WILLMAR, Minn. (AP) — An undercover investigation by the Humane Society of the United States found that young turkeys were routinely abused at a central Minnesota hatchery that is a major U.S. supplier of turkeys destined for grocery stores, the animal rights group said Tuesday.
The organization’s investigator worked undercover at Willmar Poultry Co. for 11 days in October, using a hidden camera to document how the young turkeys were handled.
In a report released two days before Thanksgiving, the society said turkeys that were sick, deformed or injured — as well as healthy birds not needed for buyers’ orders — were thrown alive into a grinding machine.
Willmar Poultry said its employees receive training on animal welfare policies, but acknowledged that the video shows some workers may not be following those policies.
The Humane Society said it targeted the company because of its size. Founded in 1945, Willmar Poultry hatches about 30 million turkeys a year at its facility in Willmar and another 15 million in Foley.
“We’ve done several investigations at factory farms and slaughter plants, but this is our first investigation at a turkey hatchery,” Humane Society spokesman Paul Shapiro told the West Central Tribune.
The Humane Society said it also found that sick and injured young birds were thrown into plastic bins or left on the floor through the day until they are sent down a chute into a grinding machine, and birds suffering from broken necks or missing limbs.
“Our latest investigation exposes a callous disregard for animal welfare in the turkey industry,” said Wayne Pacelle, president and CEO of the Humane Society. “It’s unacceptable for workers to leave injured and non-ambulatory animals to suffer on the floor for hours on end, only to then send them to their deaths in a grinder.”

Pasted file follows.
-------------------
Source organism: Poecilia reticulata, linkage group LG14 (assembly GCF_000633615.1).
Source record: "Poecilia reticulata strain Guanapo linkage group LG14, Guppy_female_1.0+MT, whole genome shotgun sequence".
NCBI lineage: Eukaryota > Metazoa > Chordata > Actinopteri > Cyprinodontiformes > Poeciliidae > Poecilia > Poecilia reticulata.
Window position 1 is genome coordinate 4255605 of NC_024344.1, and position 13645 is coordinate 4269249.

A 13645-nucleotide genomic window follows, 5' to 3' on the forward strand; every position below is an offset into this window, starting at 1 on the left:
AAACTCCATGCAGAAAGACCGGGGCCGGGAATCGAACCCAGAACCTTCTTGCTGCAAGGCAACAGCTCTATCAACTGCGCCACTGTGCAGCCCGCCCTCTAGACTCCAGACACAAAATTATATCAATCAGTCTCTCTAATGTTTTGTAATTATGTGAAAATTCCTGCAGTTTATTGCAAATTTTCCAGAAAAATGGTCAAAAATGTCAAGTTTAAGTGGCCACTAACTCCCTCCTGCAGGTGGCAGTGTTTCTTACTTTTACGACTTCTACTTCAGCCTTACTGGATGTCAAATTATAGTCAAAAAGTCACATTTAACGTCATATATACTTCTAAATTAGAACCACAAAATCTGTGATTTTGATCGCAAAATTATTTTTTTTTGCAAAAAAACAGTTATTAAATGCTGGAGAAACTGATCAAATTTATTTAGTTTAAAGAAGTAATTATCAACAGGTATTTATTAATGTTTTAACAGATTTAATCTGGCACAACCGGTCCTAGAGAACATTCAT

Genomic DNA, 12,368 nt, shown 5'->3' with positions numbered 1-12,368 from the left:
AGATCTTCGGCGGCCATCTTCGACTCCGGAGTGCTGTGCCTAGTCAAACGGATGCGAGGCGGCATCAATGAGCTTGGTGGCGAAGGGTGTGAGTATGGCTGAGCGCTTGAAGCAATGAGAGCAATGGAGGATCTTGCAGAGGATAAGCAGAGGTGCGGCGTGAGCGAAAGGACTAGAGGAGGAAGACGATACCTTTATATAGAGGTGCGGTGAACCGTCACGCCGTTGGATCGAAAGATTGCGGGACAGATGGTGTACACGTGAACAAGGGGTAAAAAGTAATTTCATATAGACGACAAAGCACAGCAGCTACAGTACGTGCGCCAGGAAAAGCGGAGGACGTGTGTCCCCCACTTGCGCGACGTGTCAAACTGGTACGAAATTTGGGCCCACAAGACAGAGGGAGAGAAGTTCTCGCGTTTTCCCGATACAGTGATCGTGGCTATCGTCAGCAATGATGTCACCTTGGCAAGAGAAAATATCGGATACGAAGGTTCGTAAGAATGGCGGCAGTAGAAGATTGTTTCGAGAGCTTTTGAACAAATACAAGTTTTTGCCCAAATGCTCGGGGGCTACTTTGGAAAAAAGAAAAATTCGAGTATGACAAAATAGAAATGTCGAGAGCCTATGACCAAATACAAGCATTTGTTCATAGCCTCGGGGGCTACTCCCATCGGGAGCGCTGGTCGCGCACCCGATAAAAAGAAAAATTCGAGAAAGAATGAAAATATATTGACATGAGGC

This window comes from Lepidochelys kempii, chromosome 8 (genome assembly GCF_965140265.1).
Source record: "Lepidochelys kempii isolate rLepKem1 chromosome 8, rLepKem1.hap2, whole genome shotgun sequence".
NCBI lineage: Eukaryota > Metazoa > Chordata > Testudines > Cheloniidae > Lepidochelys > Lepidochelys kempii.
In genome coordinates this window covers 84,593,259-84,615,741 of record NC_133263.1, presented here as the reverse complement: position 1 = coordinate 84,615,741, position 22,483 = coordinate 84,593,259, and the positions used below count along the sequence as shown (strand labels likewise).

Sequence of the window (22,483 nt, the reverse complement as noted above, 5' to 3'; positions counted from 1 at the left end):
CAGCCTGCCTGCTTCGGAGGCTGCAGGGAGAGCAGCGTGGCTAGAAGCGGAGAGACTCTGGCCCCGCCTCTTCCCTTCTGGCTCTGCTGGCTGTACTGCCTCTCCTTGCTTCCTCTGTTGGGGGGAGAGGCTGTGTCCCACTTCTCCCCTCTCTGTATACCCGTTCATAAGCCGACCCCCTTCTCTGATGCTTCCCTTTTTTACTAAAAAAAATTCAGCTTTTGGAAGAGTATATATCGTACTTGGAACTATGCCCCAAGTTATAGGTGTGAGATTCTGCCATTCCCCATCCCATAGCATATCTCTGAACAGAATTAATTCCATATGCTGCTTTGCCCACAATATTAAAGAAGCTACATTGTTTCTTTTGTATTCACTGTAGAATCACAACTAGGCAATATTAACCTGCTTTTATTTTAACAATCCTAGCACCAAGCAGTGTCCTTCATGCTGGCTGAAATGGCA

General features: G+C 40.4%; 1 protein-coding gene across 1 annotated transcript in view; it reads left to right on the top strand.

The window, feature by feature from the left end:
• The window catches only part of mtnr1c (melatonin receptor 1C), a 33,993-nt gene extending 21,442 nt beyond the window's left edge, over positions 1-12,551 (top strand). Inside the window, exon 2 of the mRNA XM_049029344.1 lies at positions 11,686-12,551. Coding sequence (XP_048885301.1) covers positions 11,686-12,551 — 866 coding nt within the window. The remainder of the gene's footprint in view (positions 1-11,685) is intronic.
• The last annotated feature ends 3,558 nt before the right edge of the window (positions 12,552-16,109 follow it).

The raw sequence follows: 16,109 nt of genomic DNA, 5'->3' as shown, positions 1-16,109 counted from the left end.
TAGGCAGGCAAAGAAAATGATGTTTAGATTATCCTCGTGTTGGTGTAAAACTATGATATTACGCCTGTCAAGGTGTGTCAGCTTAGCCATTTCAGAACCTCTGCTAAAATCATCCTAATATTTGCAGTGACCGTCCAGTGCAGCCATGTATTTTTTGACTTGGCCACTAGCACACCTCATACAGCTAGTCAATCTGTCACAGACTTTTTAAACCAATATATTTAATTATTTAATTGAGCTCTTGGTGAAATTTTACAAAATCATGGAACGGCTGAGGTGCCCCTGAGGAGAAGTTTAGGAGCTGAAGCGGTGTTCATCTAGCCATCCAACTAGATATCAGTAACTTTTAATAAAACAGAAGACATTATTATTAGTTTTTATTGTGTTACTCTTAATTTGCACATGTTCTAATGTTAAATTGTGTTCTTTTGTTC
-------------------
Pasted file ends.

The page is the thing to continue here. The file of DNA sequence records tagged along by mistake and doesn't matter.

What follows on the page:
After viewing the video, Willmar Poultry president and chief operating officer Rick VanderSpek told the Star Tribune of Minneapolis that “birds on the floor are just not acceptable. Grabbing a whole bunch of birds . they are going to drop birds handling them like that.”
VanderSpek said the undercover employee “obviously found things that we might not have seen.”
“We might use this as a training tool,” VanderSpek told the Star Tribune. “We’ve got to just slow the process down and train people properly.”
The company said much of what the video shows is acceptable practice in the industry.
Disposing of live hatchlings by grinding is “a fairly common practice” that is carried out by high-speed equipment, said Shirley Noll, a poultry expert with the University of Minnesota Department of Animal Science.
“Death is instantaneous,” Noll told the Star Tribune.
Minnetonka-based Cargill, one of Willmar Poultry’s customers, has reviewed the Humane Society’s findings and found nothing out of the norm, Cargill spokesman Mike Martin said.
Shapiro, the Humane Society spokesman, said his organization wants to establish more humane practices within the hatchery industry.
“Most people don’t want animals to be treated cruelly,” he told the West Central Tribune.
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